A greater focus on health and well-being is driving sales of products like home air purifiers, with many people thinking these devices will make indoor air cleaner.
Sales of these products are forecast to see a compounded annual growth rate of around 10 percent in 2015-2020, according to a 2015 report published by TechSci Research.
But health experts say the machines are mostly unnecessary unless a person has a lung condition like asthma or chronic obstructive pulmonary disease (COPD). They advise homeowners to take other steps to clear the air before investing in one of these devices, especially since ongoing maintenance and expense are required to ensure that the units work properly.
Adjust your expectations. Dr. Clayton Cowl, chair of the division of preventive occupational and aerospace medicine at Mayo Clinic in Rochester, Minn., and a pulmonologist, said buyers need to understand the limitations of air purifiers.
Never miss a local story.
“I think it’s a waste of money for people who feel that sticking (one) in their home is suddenly going to rid them of all respiratory diseases. That they’ll never be ill, and that’s all they need, and they’re completely protected. That is not the case,” he said.
Patti Solano, director of lung health for the Lung Association in Greater Chicago, said air purifiers won’t clean the entire home, either. Portable air purifiers, the most common, at best can improve a room.
But for people who have lung conditions, investing in better filters for their furnace and buying a portable air purifier can help, Solano said.
She said the best air purifiers use true high-efficiency particulate air (true HEPA) filters, which are proven to trap 99.97 percent of particles of 0.3 microns in size.
“We’re looking at these more for patients who have asthma, COPD, anyone that might have any kind of lung disease. These do help,” she said.
True HEPA filters, as opposed to “HEPA-type” filters, can trap most pollens, dust and pet dander, she said. Additionally, some air purifiers have carbon filters to remove tobacco and cooking smoke.
Ed Perratore, senior editor for home and appliance at Consumer Reports, said that in its tests, the best-performing air purifiers were the Honeywell HPA300 ($300, 435-square-foot room) and the Whirlpool Whispure APK1030K ($349.99, 500-square-foot room).
What to watch for. Solano said that, because there are so many different models on the market, buyers need to do their homework. She said the Environmental Protection Agency’s website has a thorough review of what shoppers should consider on its Indoor Air Quality page.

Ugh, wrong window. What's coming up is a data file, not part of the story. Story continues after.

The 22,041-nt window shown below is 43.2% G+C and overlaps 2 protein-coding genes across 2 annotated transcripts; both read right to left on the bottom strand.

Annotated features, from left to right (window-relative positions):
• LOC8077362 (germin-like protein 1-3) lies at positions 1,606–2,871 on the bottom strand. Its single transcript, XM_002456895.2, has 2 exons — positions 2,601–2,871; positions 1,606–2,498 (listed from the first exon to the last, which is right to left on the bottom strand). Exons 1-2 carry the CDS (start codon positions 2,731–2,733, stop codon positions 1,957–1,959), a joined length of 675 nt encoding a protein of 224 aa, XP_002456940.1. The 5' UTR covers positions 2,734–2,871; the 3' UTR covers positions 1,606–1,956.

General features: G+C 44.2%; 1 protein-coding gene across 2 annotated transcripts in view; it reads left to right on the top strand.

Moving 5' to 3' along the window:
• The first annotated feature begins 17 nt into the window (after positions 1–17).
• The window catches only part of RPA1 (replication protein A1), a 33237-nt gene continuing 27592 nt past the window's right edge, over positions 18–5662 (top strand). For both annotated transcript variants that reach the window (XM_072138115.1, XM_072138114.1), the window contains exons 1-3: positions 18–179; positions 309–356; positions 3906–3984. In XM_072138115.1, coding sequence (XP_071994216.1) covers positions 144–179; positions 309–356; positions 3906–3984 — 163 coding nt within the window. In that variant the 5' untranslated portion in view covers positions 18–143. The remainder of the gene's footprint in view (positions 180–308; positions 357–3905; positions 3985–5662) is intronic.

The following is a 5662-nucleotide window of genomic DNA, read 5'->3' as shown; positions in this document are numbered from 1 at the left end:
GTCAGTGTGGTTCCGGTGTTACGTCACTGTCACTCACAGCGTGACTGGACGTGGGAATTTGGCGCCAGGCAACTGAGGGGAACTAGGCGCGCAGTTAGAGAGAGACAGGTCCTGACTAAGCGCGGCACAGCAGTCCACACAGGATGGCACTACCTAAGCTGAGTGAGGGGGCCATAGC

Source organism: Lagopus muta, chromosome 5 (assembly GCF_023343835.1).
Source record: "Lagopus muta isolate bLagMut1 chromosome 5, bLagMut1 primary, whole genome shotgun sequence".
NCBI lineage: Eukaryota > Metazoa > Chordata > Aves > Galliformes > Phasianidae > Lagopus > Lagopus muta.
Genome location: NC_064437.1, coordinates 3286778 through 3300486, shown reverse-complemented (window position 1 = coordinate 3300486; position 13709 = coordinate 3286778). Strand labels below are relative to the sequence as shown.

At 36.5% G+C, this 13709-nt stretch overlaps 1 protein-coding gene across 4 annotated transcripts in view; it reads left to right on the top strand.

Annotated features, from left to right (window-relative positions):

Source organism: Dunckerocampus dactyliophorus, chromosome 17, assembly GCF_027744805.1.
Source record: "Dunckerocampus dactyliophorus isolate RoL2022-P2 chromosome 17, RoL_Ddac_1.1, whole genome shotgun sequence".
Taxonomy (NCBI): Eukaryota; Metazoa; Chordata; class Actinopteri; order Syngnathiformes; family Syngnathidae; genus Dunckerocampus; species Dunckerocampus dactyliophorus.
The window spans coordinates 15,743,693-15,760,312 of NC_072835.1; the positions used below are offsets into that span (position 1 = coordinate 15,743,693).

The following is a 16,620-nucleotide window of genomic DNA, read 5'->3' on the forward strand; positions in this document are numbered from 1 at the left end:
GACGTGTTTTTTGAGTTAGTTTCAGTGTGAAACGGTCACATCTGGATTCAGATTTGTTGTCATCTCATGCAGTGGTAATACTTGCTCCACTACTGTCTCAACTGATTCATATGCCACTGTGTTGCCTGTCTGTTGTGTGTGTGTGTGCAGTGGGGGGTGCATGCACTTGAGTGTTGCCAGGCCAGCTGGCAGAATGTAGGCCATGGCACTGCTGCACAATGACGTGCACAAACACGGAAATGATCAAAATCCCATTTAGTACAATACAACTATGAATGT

Perratore, Cowl and Solano said homeowners should stick to filter-type air purifiers and avoid those that use ozone to clean the air.
“It can act as a respiratory irritant. So it paradoxically does harm as opposed to actually helping,” Cowl said.
Solano said ozone is used extensively for water purification and helps decontaminate unoccupied space from certain chemicals and biological contaminants – for instance, after a fire – but she pointed out that ozone in water is not the same as ozone in air.
Aside from fan speeds, Perratore said that, in its testing, Consumer Reports found there’s little need to pay more for any special features on portable air purifiers.
Fan speeds are important because portable air purifiers are noisy, and they’re usually used in bedrooms. However, Perratore said that, when the devices are used on low speeds, they sometimes aren’t as efficient. The two top Consumer Reports picks work well on high and low speeds.
Solano, Cowl and Perratore said the units work best when they’re in rooms where the door is shut and are cleaned as well as possible to remove lung irritants. The filters must be changed regularly.
The maintenance and cost of these devices may make them a last resort for people without lung diseases, Perratore said. True HEPA filters for the Honeywell and Whirlpool units are $35 and $99, respectively. Then there’s the energy cost to run the units, he added.
There are also limits to what portable air purifiers can catch. EPA notes that large particulates like dust mites and cockroach allergens may not be caught by these units. And Cowl said people who suffer from seasonal allergies may not get that much relief from having the air purifiers around.
“I don’t think any air filtration system will completely prevent that,” he said.
Other options. Before buying an air purifier, Cowl, Solano and Perratore suggested checking out other options for cleaning indoor air. Better furnace filters can trap pollutants, Cowl said, but those must be changed regularly too. Look for the minimum efficiency reporting value (MERV) for air filters. This rating (1 to 20) is a standard for overall effectiveness. The higher the MERV rating, the more particulates the filter will screen out. True HEPA filters are rated between 17 and 20.
However, Cowl said, many furnaces aren’t designed to use true HEPA filters, so they may cause the furnace to work harder.
Pillow and mattress encasements can limit dust mites in the bed, Solano said. And keeping a clean home is half the battle.
“Open the windows, dust, vacuum with a HEPA vacuum; that would be the best thing. These are other things you can really do besides getting (an air purifier),” she said.